High strength steel local buckling and residual stresses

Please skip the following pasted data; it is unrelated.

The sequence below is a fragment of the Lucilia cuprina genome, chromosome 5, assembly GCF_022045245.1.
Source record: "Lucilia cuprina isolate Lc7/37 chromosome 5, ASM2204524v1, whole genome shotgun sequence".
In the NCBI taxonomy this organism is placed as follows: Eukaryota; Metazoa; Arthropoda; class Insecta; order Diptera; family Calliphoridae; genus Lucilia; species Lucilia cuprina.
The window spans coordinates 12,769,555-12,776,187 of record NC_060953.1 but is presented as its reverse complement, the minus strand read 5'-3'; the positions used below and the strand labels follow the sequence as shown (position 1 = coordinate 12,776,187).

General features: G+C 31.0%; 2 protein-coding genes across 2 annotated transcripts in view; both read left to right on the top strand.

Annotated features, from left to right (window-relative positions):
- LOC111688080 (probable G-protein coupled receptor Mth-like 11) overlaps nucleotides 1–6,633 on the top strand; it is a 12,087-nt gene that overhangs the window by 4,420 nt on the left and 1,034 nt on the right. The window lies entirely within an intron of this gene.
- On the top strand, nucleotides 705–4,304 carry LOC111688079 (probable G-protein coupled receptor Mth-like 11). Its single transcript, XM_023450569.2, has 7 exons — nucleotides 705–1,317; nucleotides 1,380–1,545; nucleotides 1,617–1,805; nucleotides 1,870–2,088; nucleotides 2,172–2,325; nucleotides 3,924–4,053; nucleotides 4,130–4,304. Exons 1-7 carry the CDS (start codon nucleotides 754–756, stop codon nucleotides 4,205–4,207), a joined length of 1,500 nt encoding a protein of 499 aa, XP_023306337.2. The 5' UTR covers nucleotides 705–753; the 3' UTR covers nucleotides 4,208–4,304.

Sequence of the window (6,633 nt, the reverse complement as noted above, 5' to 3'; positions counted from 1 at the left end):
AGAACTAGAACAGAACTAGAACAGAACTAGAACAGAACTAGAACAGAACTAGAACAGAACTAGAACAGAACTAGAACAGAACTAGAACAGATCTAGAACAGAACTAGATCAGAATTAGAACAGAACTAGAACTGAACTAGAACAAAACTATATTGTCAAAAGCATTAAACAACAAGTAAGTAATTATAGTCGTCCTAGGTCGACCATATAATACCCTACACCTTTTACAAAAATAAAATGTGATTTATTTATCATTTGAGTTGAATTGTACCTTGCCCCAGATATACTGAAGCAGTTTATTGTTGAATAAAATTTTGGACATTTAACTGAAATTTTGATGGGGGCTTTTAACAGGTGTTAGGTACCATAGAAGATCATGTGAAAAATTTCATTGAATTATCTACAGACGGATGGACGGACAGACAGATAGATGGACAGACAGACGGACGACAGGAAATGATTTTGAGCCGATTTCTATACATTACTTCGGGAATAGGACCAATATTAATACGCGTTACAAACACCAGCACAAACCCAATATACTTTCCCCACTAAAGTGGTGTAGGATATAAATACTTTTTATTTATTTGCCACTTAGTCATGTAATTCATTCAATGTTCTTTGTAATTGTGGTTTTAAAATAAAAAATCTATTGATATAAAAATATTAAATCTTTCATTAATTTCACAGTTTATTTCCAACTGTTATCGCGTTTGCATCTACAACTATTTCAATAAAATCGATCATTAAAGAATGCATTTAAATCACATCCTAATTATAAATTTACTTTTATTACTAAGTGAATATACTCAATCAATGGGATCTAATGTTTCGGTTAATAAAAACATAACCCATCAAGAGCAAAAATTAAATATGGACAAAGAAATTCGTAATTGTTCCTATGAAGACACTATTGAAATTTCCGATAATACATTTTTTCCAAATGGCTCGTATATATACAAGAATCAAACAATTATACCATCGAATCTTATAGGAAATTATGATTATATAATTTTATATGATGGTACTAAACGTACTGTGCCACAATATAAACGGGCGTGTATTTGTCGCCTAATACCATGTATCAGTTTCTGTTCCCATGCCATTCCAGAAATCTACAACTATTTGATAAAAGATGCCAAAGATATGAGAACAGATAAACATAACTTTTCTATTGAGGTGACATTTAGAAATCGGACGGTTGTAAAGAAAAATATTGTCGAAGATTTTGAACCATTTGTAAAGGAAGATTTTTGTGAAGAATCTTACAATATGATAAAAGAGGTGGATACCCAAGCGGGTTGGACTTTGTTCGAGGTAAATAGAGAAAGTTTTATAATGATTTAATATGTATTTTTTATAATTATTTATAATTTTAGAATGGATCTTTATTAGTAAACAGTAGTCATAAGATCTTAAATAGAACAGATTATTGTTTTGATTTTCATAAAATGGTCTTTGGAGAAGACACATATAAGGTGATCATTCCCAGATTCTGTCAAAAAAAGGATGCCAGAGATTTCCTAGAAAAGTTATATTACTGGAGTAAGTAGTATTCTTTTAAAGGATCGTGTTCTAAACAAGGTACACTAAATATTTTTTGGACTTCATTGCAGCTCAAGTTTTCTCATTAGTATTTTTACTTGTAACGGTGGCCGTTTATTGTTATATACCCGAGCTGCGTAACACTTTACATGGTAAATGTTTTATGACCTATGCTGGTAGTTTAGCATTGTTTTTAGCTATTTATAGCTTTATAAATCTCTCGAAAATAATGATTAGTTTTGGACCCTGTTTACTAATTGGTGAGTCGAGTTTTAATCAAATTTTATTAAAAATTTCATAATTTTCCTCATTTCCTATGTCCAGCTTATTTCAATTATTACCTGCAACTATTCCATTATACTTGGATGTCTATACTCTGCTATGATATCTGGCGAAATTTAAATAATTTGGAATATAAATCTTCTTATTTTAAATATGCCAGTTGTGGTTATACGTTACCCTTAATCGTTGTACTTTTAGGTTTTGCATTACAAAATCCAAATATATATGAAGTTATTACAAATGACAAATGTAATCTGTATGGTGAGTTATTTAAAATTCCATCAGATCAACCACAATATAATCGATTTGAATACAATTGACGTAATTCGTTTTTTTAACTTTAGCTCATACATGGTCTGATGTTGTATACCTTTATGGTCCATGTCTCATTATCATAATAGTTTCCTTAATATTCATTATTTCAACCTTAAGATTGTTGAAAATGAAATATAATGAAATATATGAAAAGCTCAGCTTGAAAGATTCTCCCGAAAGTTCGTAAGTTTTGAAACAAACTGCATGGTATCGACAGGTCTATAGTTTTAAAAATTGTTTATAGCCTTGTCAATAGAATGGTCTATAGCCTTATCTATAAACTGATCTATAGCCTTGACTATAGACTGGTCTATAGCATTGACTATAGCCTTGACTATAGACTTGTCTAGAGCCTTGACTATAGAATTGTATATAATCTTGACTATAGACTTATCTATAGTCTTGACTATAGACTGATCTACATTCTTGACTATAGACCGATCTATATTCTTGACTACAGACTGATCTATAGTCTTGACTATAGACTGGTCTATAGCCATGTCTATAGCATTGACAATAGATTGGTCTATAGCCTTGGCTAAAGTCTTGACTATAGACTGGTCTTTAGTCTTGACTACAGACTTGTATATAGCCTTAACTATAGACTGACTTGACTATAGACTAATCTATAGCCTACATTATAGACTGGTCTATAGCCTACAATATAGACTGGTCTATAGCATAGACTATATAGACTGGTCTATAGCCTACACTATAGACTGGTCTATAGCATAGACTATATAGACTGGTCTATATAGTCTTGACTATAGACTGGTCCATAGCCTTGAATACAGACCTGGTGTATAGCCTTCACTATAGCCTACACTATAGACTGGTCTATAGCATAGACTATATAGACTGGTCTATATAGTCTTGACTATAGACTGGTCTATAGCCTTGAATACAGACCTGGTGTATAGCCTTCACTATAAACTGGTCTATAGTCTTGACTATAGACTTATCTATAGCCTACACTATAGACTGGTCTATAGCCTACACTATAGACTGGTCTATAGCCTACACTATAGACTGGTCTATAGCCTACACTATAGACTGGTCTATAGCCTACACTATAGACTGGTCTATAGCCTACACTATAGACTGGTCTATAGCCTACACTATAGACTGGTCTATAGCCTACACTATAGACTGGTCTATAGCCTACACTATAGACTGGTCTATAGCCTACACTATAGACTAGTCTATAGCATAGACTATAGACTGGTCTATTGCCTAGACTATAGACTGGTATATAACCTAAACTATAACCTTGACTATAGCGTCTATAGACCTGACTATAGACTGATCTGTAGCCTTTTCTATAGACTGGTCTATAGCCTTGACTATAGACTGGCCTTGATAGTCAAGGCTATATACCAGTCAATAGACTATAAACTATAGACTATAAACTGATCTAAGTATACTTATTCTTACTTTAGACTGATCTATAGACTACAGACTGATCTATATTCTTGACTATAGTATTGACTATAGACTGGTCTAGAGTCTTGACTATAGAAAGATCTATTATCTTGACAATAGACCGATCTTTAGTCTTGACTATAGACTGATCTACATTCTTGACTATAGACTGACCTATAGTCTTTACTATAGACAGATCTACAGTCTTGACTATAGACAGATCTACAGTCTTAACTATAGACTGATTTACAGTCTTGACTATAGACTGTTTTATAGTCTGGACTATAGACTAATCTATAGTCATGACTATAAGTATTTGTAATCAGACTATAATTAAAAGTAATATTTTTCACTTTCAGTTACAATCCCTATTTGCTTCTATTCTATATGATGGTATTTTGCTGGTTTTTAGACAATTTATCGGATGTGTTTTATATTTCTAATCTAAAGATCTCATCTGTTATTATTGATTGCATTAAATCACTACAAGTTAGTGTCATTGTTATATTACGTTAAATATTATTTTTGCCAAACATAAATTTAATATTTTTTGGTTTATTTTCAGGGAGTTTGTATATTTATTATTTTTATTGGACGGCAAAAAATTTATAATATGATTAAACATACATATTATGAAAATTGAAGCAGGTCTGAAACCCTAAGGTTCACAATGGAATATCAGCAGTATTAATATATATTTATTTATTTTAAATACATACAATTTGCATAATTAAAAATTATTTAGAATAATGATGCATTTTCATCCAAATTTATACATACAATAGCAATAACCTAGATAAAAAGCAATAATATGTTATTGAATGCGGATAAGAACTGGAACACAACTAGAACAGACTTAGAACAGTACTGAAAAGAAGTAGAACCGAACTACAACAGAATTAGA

Abstract: High strength steel provide designers with the possibility of creating more slender and weight efficient structures than would be possible if using steels with lower strength. To be able to do this, a structural designer needs updated and validated codes as aid in their work. This thesis addresses the behaviour of high strength steel with respect to local buckling and residual stresses. The thesis was aiming to determine if there exists any significant differences in the resistance to local plate buckling of high strength steel (fy > 460 MPa) compared to steels with lower strength. Furthermore, longitudinal residual stresses induced by welding were also considered on a basis of material strength. Experimental work considering these two issues was conducted concerning the three steel grades Domex 420, Weldox 700 and Weldox 1100. The investigation concerning the local buckling resistance comprises experiments on 48 welded box section specimens made of the three grades. Nominal plate slenderness values were altered between 0,7 and 1,5. Moreover, the experimental work was founded on plate theory with respect to local buckling and a survey of other conducted comparable experiments. The results from the tests and the literature survey were evaluated with respect to Eurocode 3. The gathered test results from literature and experiments showed that no significant difference between the local buckling resistance of different steel strengths could be concluded if compared to the Winter function. However, the Winter function was concluded to overestimate the resistance for more slender simply supported plates (plate slenderness > 0,9) with residual stresses (in as-welded condition). The residual stress state present in three box sectioned specimens made of the three grades was measured with the blind hole technique. Evaluation of the test results was made with respect to the steel strength and complemented with test results collected from a literature survey. The study showed that the tensile residual stresses induced by welding could not be directly correlated to the material strength. Results from measurements on high strength steel specimens showed that the longitudinal residual stresses was lower if made dimensionless with respect to the strength of the steel.
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